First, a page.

It was Astrid who broke the news of Stuart’s sudden death to John when the Beatles returned to Hamburg in April 1962, and during that visit she photographed John and George in the attic at her house—the room where Stuart had made his paintings.
She photographed the Beatles later in 1962 at Reinhart Wolf’s studio with the classic four piece line up which now included Ringo. Astrid shot the band against a traditional studio paper-roll backdrop, making use of some of Reinhart Wolf’s studio props—a gothic chair and candelabra. Out are the leathers and quiffs, in are the matching suits and haircuts. Things were about to go stratospheric for Astrid’s boys.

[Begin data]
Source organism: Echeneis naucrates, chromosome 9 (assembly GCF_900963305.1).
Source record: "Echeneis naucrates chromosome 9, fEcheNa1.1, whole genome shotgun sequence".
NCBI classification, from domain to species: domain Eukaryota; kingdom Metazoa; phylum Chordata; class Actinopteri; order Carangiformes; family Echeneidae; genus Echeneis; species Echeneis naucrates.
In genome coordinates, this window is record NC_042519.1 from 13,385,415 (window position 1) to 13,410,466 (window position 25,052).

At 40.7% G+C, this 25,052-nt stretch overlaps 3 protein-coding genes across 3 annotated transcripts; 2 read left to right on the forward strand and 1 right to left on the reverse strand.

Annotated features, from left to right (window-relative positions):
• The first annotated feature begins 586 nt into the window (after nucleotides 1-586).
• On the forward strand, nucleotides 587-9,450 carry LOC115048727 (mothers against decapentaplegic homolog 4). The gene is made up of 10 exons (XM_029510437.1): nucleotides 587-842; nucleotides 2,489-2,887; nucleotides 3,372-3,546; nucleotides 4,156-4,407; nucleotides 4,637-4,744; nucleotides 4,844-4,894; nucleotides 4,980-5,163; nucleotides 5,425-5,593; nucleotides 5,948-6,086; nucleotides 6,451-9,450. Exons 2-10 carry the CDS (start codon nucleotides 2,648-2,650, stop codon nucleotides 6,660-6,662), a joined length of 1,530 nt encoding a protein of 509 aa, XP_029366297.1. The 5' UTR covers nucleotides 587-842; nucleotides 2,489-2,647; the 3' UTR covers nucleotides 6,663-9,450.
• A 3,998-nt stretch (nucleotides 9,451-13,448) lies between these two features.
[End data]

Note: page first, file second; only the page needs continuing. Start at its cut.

Astrid worked with them again in 1964 on the set of A Hard Day’s Night, and, a few years later as a special favour to George (her second favourite Beatle after Stuart) she made a portrait of him for his 1968 Wonderwall album.
I feel very lucky to have worked with Astrid since the early days of the gallery. One of my cherished possessions is a print she made for me many years ago from that late 1962 studio session, on which she wrote me a special message.
Astrid’s assured and innovative self-portrait, one of my favourite photographs, heads up this news item. For me it encapsulates her style and creativity. The decision to suspend that branch from the ceiling in her self portrait is a pure example of her acute sense how to fill space. Astrid passed away on the afternoon of Tuesday 12 May 2020, and she leaves a space that can’t be filled. Hers was a special talent, and her photographs are immortal. Thank you Astrid. We will miss you.
As a mark of respect, we have suspended sales of Astrid’s photographs.